One flat fall evening, as an undergrad,
I left the library to mail a letter
and at the mailbox had
a stirring–-I don’t know what else to call it,
but I felt certain, drifting back
on brittle leaves, surrounded by the gray,
this was my life–-a feeling new,
whole, deeply and vibratingly unstrange.

Back at the carrel, where my books still lay,
I sat some time immersed there in that moment:
me, having walked away
from books for some slight, distant human contact,
returning through the coming winter
to my small space. It struck me as both sad
and right; young as I was, I knew
it wasn’t something I would ever change.

*****

Max Gutmann writes: “Though it takes the perspective of an older man looking back, ‘A Letter Home‘ was written shortly after the experience it shares, years before I wrote any other verse (aside from some limericks); the drive to record the experience as a poem had nothing to do with habit. I couldn’t have anticipated that the “distant human contact” in my life would come to include a community of writers with whom I’ve only ever exchanged words on a screen (a community you do a lot to nourish, Robin. Thank you.)”

A Letter Home‘ was first published in the Pulsebeat Poetry Journal.

Max Gutmann has worked as, among other things, a stage manager, a journalist, a teacher, an editor, a clerk, a factory worker, a community service officer, the business manager of an improv troupe, and a performer in a Daffy Duck costume. Occasionally, he has even earned money writing plays and poems.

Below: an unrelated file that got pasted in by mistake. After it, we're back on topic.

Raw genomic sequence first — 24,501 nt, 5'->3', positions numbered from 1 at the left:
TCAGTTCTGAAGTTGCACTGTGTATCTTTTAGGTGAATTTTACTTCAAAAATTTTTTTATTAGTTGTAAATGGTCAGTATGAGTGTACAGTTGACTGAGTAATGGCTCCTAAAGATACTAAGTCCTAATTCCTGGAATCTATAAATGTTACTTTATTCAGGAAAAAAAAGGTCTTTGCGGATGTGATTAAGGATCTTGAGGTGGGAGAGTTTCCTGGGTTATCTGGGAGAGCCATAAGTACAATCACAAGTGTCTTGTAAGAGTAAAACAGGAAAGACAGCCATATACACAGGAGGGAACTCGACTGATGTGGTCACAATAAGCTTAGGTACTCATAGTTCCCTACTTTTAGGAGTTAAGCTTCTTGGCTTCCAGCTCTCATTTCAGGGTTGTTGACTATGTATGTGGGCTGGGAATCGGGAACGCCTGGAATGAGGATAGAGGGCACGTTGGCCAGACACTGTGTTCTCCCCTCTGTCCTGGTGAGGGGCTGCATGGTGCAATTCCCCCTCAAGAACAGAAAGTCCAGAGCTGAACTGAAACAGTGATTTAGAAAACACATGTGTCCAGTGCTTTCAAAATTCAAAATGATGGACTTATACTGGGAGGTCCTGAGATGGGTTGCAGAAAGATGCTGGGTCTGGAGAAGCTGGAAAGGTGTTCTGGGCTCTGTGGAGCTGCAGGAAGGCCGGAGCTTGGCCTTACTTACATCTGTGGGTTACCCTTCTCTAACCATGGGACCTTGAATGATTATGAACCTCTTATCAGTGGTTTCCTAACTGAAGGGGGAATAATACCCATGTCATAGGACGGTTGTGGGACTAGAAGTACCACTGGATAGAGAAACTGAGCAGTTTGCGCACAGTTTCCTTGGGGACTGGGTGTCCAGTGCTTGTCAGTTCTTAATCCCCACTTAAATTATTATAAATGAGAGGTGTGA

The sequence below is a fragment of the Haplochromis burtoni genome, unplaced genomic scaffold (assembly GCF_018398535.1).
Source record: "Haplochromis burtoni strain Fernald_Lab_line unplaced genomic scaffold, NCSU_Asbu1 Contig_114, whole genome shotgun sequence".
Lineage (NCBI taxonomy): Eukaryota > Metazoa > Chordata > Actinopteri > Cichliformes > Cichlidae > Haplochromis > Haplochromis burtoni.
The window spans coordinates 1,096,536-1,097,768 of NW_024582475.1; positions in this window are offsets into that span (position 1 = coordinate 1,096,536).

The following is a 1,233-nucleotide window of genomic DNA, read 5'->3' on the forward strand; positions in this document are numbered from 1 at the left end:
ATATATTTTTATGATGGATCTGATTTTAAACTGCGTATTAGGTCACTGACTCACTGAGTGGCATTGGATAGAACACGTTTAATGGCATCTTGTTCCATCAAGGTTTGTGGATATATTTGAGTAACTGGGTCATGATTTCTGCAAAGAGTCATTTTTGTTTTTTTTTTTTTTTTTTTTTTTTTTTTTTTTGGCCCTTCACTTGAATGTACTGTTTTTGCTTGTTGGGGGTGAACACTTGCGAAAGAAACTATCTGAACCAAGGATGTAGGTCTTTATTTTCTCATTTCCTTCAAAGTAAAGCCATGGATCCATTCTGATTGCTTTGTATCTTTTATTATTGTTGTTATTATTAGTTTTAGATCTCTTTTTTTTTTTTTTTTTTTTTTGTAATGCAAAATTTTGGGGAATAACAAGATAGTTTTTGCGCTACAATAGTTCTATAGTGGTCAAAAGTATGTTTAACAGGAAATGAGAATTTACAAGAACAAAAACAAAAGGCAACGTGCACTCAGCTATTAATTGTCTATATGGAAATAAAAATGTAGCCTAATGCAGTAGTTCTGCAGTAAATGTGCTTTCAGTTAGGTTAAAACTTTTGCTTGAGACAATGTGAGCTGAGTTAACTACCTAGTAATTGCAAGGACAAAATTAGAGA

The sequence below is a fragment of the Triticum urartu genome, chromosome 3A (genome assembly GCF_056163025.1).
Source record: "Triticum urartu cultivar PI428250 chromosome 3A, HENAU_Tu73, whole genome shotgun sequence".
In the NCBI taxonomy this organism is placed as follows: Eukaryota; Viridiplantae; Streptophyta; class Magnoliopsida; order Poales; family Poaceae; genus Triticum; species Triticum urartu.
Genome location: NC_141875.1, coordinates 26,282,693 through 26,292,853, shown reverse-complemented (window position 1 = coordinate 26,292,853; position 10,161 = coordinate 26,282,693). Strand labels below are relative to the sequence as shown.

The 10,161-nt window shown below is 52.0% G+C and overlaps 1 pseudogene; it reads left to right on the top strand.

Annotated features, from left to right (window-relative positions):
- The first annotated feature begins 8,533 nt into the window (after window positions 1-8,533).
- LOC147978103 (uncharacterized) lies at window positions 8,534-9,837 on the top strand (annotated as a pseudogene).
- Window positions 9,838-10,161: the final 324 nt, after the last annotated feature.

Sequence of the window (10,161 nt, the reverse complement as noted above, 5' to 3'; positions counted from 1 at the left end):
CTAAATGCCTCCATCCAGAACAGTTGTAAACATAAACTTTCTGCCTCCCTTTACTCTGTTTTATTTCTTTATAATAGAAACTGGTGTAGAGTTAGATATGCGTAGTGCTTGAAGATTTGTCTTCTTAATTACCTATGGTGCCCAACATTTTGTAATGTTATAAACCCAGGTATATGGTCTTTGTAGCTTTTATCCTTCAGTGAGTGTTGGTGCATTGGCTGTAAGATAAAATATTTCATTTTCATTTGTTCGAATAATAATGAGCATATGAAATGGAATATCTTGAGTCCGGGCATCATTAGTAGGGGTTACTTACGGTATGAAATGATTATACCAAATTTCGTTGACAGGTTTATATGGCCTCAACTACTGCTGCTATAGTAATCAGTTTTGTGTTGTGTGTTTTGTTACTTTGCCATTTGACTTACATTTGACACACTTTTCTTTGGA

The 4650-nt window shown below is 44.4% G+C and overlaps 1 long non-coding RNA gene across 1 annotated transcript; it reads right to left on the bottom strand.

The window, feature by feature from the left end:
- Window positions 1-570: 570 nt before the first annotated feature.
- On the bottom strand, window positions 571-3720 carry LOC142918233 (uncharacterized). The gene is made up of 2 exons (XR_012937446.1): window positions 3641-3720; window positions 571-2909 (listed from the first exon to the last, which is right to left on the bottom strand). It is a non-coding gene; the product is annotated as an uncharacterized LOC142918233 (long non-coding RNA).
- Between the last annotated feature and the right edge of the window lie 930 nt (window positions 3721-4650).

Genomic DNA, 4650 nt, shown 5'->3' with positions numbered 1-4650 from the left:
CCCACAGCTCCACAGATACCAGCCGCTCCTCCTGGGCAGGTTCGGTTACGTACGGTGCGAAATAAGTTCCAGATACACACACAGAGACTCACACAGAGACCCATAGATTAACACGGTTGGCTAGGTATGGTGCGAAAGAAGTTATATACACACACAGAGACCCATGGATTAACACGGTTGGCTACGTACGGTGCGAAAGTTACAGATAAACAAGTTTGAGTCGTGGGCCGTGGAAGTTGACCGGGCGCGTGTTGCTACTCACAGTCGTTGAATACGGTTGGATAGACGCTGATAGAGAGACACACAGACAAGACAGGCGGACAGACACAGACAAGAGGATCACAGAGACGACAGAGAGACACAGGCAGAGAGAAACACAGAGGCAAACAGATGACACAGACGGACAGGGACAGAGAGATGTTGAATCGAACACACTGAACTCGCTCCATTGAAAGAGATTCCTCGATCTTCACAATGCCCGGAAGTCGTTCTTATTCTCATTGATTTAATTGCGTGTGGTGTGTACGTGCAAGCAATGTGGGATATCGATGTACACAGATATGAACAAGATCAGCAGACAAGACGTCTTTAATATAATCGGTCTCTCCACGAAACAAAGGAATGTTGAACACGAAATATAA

Photo: “McAllen mailbox” by Drpoulette is licensed under CC BY-NC-SA 2.0.

Using form: choice of metre: John Beaton, ‘Request for a Dance’

Step with me, float with me, over the floor;
weave with me, waltz with me, out through the door;
slide to the deck where the crowdedness clears;
glide through the garden and tear off your fears.

Step with me, sneak with me, down to the lake,
onto its waters; the mirror won’t break;
lilt in a ball gown of luminous mist;
twirl till you’re breathless and need to be kissed.

Step with me, skim with me, let yourself go,
dazzling and dizzy, then flowingly slow;
whirl till our swirls make a maelstrom of night;
pass through the portal from here to delight.

Step with me, sway with me, feel yourself swing,
hammocked on rhythms of hearts on the wing;
move to the measures of seasons and years;
sweep to that island where time disappears.

Step with me, slip with me, up to its crypt,
quaff a last laugh from the pleasures we’ve sipped;
curtsey and smile at a parting of hands
joined in this dancing by two wedding bands.

*****

John Beaton writes: “Inspired by Richard Wilbur’s beautiful ‘For C,’ and by my own marriage, I wanted to write a poem about lifelong love. For the beginning, a wedding dance came to mind and that expanded into an extended metaphor. The theme needed a form that danced the reader along.
I adopted a four-line stanza rhymed aabb with the meter of each line being a form of dactylic tetrameter: DA-da-da, DA-da.da, DA-da-da, DA. To kick off each stanza dancingly, I used near-repetition in the first two dactyls. Then a lot of alliteration and internal rhyme help it swirl along.
The poem develops the dance into a shared lifelong experience, one that must end but does so with a sense of fulfilment and beauty. I’ve recited it at weddings.”

John Beaton’s metrical poetry has been widely published and has won numerous awards. He recites from memory as a spoken word performer and is author of Leaving Camustianavaig published by Word Galaxy Press. Raised in the Scottish Highlands, John lives in Qualicum Beach on Vancouver Island.
https://www.john-beaton.com/

Photo: “Wedding Dance” by DonnaBoley is licensed under CC BY 2.0.

Using form: villanelle: Melissa Balmain, ‘Villain Elle’

Whenever I wake up and don’t feel well,
I like to read a women’s magazine.
I know that I can count on Vogue or Elle,